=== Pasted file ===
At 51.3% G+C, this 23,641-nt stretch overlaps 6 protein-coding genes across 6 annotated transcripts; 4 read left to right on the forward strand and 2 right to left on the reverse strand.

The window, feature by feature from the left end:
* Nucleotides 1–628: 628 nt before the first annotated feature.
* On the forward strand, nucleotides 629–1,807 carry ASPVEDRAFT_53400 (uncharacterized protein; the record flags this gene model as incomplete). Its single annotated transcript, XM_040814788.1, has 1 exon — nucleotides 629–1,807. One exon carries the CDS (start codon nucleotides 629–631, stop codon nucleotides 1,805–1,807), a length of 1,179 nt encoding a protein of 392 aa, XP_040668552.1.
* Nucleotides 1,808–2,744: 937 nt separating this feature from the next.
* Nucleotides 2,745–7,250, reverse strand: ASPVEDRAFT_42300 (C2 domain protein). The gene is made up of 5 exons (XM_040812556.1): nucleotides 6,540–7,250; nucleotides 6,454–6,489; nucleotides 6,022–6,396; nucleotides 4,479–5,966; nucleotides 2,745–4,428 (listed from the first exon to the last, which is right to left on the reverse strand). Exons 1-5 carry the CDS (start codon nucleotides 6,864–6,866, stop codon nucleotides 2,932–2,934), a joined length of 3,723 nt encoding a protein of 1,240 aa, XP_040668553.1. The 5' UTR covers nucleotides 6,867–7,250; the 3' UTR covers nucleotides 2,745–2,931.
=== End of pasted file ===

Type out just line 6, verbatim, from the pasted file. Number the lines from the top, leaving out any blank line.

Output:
* Nucleotides 2,745–7,250, reverse strand: ASPVEDRAFT_42300 (C2 domain protein). The gene is made up of 5 exons (XM_040812556.1): nucleotides 6,540–7,250; nucleotides 6,454–6,489; nucleotides 6,022–6,396; nucleotides 4,479–5,966; nucleotides 2,745–4,428 (listed from the first exon to the last, which is right to left on the reverse strand). Exons 1-5 carry the CDS (start codon nucleotides 6,864–6,866, stop codon nucleotides 2,932–2,934), a joined length of 3,723 nt encoding a protein of 1,240 aa, XP_040668553.1. The 5' UTR covers nucleotides 6,867–7,250; the 3' UTR covers nucleotides 2,745–2,931.